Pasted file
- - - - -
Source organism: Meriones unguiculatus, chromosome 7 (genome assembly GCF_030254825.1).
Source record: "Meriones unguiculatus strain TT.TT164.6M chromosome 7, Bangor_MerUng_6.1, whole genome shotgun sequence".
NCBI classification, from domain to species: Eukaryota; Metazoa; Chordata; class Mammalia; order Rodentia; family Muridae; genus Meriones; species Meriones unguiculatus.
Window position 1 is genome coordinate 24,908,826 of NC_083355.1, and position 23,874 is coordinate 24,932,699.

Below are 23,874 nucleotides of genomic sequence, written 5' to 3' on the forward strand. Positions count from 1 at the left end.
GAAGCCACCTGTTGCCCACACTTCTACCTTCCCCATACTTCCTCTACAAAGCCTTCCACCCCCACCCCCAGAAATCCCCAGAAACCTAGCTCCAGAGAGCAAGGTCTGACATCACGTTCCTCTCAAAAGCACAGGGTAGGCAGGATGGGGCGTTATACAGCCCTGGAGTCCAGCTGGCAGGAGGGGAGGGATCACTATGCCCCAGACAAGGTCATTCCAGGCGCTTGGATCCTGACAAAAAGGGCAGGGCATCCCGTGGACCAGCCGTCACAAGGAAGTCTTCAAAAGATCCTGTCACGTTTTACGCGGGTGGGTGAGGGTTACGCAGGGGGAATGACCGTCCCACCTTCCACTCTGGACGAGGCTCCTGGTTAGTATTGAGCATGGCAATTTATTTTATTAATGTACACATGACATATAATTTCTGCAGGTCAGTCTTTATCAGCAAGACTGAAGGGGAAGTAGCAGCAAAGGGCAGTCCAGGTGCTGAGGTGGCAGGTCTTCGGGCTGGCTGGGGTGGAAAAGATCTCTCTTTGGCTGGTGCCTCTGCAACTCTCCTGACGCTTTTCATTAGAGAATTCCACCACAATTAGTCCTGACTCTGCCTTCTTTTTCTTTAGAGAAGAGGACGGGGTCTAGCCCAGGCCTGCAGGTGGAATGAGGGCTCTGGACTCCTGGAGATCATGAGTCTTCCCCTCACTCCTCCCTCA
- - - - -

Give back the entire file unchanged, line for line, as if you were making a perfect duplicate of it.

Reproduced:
Source organism: Meriones unguiculatus, chromosome 7 (genome assembly GCF_030254825.1).
Source record: "Meriones unguiculatus strain TT.TT164.6M chromosome 7, Bangor_MerUng_6.1, whole genome shotgun sequence".
NCBI classification, from domain to species: Eukaryota; Metazoa; Chordata; class Mammalia; order Rodentia; family Muridae; genus Meriones; species Meriones unguiculatus.
Window position 1 is genome coordinate 24,908,826 of NC_083355.1, and position 23,874 is coordinate 24,932,699.

Below are 23,874 nucleotides of genomic sequence, written 5' to 3' on the forward strand. Positions count from 1 at the left end.
GAAGCCACCTGTTGCCCACACTTCTACCTTCCCCATACTTCCTCTACAAAGCCTTCCACCCCCACCCCCAGAAATCCCCAGAAACCTAGCTCCAGAGAGCAAGGTCTGACATCACGTTCCTCTCAAAAGCACAGGGTAGGCAGGATGGGGCGTTATACAGCCCTGGAGTCCAGCTGGCAGGAGGGGAGGGATCACTATGCCCCAGACAAGGTCATTCCAGGCGCTTGGATCCTGACAAAAAGGGCAGGGCATCCCGTGGACCAGCCGTCACAAGGAAGTCTTCAAAAGATCCTGTCACGTTTTACGCGGGTGGGTGAGGGTTACGCAGGGGGAATGACCGTCCCACCTTCCACTCTGGACGAGGCTCCTGGTTAGTATTGAGCATGGCAATTTATTTTATTAATGTACACATGACATATAATTTCTGCAGGTCAGTCTTTATCAGCAAGACTGAAGGGGAAGTAGCAGCAAAGGGCAGTCCAGGTGCTGAGGTGGCAGGTCTTCGGGCTGGCTGGGGTGGAAAAGATCTCTCTTTGGCTGGTGCCTCTGCAACTCTCCTGACGCTTTTCATTAGAGAATTCCACCACAATTAGTCCTGACTCTGCCTTCTTTTTCTTTAGAGAAGAGGACGGGGTCTAGCCCAGGCCTGCAGGTGGAATGAGGGCTCTGGACTCCTGGAGATCATGAGTCTTCCCCTCACTCCTCCCTCA